“Can I accomplish the same thing with something I already have?”
“Will it simplify my life or just clutter it up?”
“Will it spark joy?”

These are some of the questions I now ask myself before I add another thing to my collection of things-- after reading labels of course. No doubt I’m still going to be duped from time to time. I am human, after all, and ever on the lookout for ways to make my life better, or easier, or more interesting.

But I’m onto them now. I’m wising up. I’m reading the fine print and between the lines. I will no longer be easily duped.

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Monday, February 15, 2016

Adventures in Acupuncture

From the time I can remember, I have been terrified of needles.



My dad loves to tell the story of how I bent the needle while being held down by him and four nurses as they tried to give me a shot…after being brought into emergency in a pneumonia induced state of lethargy. Anyway, you get the picture. Needles and I don’t get along.

On a previous cruise, my dearly beloved husband, having injured his back between going in to use the men’s room at the cruise terminal and coming out (I still can’t really explain how THAT happened), decided to make use of the acupuncture services on board the ship. Three days and four hundred dollars later, he was a new man, once again capable of trudging around the ship decks to get food, and getting himself back and forth to the tour buses to discover the beautiful Caribbean islands like a real tourist.

“You should try it,” he suggested when I began limping and straining on the ship’s staircases during our recent Minnesota winter getaway cruise to the equatorial warmth of the Caribbean. “We’ll see how I feel once I’m not sitting at a desk all day every day,” I replied.

We walked, we climbed up stairs, we climbed down stairs, we walked some more. I get more exercise on vacation than I ever do in my regular life. Day one: sore hip. “You should try acupuncture,” he says. “We’ll see how I feel,” I replied. “It’s just been one day.”

Day two: more walking, more climbing, no change. “So, what about that acupuncture,” I ask? “Do you feel it?”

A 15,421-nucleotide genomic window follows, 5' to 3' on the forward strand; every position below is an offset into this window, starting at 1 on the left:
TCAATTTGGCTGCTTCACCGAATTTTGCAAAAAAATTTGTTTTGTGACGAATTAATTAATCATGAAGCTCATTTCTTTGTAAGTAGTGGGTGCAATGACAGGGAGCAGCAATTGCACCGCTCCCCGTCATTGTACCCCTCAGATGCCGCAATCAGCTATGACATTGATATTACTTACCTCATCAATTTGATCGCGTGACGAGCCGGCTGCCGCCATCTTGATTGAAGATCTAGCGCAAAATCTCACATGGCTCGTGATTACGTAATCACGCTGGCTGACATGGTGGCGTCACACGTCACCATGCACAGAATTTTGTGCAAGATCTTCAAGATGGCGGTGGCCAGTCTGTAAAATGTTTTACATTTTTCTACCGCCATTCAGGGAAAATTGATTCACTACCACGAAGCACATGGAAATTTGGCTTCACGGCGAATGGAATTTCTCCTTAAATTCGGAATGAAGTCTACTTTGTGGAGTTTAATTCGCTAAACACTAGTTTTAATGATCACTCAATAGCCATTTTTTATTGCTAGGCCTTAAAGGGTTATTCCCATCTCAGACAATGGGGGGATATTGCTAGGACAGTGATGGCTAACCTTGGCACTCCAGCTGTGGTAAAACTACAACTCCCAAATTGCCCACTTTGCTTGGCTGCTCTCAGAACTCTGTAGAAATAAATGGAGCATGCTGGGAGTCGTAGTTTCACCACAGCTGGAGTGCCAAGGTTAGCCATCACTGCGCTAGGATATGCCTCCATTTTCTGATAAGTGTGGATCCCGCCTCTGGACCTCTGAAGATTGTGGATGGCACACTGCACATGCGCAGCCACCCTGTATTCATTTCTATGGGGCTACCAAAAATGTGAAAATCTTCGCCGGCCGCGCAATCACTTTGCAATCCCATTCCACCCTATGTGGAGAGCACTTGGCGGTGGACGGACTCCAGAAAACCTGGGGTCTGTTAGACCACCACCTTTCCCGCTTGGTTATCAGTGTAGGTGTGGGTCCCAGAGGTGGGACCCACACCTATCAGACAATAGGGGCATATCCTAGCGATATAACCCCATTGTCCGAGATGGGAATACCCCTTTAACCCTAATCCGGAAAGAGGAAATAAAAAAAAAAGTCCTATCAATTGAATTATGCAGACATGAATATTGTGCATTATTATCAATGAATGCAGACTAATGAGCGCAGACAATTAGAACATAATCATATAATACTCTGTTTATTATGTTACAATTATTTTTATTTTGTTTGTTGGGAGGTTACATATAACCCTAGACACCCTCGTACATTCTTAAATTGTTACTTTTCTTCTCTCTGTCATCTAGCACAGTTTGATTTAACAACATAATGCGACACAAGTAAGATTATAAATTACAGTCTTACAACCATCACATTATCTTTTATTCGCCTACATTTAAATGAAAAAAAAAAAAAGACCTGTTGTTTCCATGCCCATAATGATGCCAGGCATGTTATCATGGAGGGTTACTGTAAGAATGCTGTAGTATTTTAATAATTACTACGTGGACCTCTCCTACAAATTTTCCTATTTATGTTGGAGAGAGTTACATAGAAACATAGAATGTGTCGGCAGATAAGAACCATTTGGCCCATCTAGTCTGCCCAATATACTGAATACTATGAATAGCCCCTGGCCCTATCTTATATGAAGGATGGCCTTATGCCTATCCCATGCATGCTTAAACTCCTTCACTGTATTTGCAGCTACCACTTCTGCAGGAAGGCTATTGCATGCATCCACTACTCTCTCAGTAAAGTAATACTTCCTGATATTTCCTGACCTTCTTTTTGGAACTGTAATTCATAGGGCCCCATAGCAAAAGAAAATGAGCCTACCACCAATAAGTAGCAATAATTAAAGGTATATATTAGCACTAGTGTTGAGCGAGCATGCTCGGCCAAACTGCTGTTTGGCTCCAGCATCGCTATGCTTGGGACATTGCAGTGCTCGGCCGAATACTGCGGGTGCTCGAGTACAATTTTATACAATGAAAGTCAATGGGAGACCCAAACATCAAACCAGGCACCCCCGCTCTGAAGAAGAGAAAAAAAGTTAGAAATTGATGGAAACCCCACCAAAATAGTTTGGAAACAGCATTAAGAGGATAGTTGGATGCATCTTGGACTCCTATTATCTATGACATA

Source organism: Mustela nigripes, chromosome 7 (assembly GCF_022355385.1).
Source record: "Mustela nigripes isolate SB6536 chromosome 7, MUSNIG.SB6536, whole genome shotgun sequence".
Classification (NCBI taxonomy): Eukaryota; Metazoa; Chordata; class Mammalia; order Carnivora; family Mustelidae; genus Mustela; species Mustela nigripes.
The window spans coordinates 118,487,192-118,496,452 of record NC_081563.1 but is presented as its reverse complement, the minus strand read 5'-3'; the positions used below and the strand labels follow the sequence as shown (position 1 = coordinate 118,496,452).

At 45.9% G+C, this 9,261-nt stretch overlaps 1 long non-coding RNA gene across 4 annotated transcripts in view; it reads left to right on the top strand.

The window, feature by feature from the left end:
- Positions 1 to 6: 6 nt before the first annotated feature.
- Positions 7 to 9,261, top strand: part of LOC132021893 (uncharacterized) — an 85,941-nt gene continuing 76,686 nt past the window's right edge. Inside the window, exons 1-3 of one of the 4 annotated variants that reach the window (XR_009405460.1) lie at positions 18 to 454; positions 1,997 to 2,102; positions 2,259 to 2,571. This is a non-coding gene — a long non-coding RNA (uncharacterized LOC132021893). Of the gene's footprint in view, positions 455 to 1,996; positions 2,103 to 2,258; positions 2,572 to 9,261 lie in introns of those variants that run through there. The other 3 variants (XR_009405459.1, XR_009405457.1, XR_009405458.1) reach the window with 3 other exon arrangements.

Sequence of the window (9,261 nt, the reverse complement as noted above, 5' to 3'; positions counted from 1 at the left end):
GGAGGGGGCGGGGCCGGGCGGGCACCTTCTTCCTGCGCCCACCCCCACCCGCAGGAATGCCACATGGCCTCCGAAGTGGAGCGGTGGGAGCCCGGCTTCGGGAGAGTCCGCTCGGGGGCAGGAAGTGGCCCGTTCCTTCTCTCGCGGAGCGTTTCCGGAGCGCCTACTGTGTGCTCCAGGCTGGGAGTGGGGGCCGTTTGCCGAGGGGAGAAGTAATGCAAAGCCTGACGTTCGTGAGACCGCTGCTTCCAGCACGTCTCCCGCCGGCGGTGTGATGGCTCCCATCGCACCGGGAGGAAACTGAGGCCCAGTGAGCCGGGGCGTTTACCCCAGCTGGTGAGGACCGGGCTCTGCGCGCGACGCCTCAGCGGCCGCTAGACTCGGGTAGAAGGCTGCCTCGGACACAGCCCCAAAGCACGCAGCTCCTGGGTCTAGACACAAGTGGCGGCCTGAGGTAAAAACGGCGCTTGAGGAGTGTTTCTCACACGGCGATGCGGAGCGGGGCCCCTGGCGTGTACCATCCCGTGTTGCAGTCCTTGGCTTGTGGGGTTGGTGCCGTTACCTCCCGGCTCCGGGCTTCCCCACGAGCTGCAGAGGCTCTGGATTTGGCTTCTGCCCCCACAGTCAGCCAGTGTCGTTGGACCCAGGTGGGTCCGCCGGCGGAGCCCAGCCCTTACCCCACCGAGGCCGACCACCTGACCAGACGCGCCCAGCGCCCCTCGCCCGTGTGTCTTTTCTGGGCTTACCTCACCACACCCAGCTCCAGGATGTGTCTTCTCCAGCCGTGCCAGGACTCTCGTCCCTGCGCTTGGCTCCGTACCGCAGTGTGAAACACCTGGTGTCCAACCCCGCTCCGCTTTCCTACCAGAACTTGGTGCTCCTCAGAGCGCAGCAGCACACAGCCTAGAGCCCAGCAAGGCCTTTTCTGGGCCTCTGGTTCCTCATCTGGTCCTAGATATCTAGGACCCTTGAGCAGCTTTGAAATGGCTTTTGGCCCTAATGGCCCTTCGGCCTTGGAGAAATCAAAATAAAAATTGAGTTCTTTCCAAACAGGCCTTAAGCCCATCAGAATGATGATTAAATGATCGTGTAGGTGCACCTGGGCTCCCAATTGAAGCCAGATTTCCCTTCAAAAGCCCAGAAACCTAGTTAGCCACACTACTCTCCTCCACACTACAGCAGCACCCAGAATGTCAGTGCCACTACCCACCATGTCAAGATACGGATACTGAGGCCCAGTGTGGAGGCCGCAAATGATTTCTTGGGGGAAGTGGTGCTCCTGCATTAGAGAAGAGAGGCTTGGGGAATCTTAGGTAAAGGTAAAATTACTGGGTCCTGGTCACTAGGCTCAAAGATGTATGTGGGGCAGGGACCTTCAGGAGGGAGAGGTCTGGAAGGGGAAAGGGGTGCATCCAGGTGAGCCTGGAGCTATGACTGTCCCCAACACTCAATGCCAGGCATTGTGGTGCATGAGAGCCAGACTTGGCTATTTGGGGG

“No, you don’t feel it,” he tells me. (“Liar,” I’m thinking.)

So I make the appointment. Mark, when he had his acupuncture, got a Chinese specialist straight from China who had been practicing since they built the Great Wall. I get a blond woman from Vermont with a whopping four years of experience who’s done “thousands of treatments” in her long illustrious career. My confidence is waning, but I make the appointment anyway.

After filling out a questionnaire and pointing out the best I can where it hurts, she proceeds to turn me into a pin cushion—twenty needles in my feet, hands, and calves, plus one between the eyes for good measure – essentially everywhere except where it hurts. This is Chinese medicine, so what do I know? She’s the expert. My chi is plugged up she explains.  I don’t get it, but she assures me it will help. Next day I seem to be feeling slightly better, which I relay to the “doc.” She repeats the treatment from the day before. Third day I confess that I’m not really feeling better after all, so this time she puts the needles in my lower back, hip, and down my left leg, and reminds me that acupuncture takes time.

That much I have figured out. And at $100+ per treatment, my body is going to have to figure out how to heal without the help of acupuncture.

Now to answer that question you’re probably wondering about if you never had acupuncture…do you feel it?


And yes.

I did not feel most of the needles. Some of them I felt very lightly, but not in any way that one would associate with pain. However, there were two or three pricks over my three sessions that stung like the dickens, but even those calmed down after a minute or two and I didn’t feel them again.